11 April 2014

Why Doesn't Academia Find This Offensive?

Spanish Inquisition

The other day, I commented rather tongue- in-cheek, that news on colleges and universities being sued for religious discrimination and for suppressing freedom of expression was "becoming almost daily fare now." Actually, that statement is becoming reality. Now comes this recent news:
A federal court has ordered the University of North Carolina-Wilmington to promote a Christian professor and reimburse him for back pay after a jury found that the university wrongfully denied him a promotion because of his Christian beliefs.
The evidence that academia's claims of being the nation's guardians of diversity and freedom is a myth has become overwhelming. The claim is a joke. Institutionally, they're phonies. The recent dust up over Glenn McConnell becoming president of Charleston College is just another example of certain corners of academia demanding conformity in opinions and worldviews. Regarding the UNC suit:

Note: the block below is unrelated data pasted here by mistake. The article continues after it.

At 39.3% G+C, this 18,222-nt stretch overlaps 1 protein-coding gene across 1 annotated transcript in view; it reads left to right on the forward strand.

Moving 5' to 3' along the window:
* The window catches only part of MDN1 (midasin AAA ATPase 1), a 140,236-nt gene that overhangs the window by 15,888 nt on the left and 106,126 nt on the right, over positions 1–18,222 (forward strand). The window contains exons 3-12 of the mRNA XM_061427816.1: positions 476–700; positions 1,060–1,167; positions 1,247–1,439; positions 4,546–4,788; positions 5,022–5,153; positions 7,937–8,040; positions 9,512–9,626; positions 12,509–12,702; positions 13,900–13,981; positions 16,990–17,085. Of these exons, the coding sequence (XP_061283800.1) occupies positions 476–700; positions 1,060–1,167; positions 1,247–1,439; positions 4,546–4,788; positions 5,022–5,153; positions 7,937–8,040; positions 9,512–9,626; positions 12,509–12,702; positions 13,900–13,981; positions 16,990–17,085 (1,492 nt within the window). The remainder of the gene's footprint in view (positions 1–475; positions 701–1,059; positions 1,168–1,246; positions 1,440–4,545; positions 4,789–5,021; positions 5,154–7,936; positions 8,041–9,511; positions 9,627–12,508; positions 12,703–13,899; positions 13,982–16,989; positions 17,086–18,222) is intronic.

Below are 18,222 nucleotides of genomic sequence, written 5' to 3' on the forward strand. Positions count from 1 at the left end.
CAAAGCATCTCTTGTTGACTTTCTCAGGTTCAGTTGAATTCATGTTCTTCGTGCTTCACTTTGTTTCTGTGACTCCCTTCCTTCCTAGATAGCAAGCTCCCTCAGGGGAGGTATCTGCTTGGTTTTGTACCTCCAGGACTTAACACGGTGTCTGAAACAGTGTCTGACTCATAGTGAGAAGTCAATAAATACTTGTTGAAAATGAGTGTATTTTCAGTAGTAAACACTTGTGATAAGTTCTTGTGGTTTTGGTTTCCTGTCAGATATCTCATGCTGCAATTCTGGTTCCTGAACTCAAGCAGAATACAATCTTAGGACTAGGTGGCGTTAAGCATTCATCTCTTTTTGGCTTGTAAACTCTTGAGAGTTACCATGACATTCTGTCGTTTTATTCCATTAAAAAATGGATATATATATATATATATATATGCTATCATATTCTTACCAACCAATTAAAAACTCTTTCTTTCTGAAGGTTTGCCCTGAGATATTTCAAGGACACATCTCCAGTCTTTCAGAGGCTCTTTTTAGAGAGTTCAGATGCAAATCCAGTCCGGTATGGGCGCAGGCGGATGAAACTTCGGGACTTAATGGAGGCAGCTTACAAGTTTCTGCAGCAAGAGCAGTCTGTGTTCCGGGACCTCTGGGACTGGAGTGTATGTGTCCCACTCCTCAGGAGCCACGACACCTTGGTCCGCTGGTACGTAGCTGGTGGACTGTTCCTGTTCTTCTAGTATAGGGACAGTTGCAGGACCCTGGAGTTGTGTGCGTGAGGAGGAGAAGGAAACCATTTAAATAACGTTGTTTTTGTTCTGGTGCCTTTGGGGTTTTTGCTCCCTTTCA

“They concluded that the University of North Carolina-Wilmington retaliated against Dr Adams by denying him a promotion in 2006 and they retaliated against him because they did not like the views he expressed in his books and columns and speeches,” Alliance Defending Freedom (ADF) attorney Travis Barham explained to reporters following the verdict. “Basically, they didn’t like what he said in his own time.”
It's interesting to point out that UNC "did not like the views he expressed in his books." Wow. Sounds eerily familiar to some of the criticism being directed at Glenn McConnell.

Notice the common thread: a college destroying printed material, others wanting to know what books a potential college president reads or sells, and now being discriminated against for "views expressed" in books.

It appears we are in the midst of what amounts to a modern inquisition. And academia has taken upon the responsibility of eliminating all heresy. It has, in many cases, become the Grand Inquisitor.

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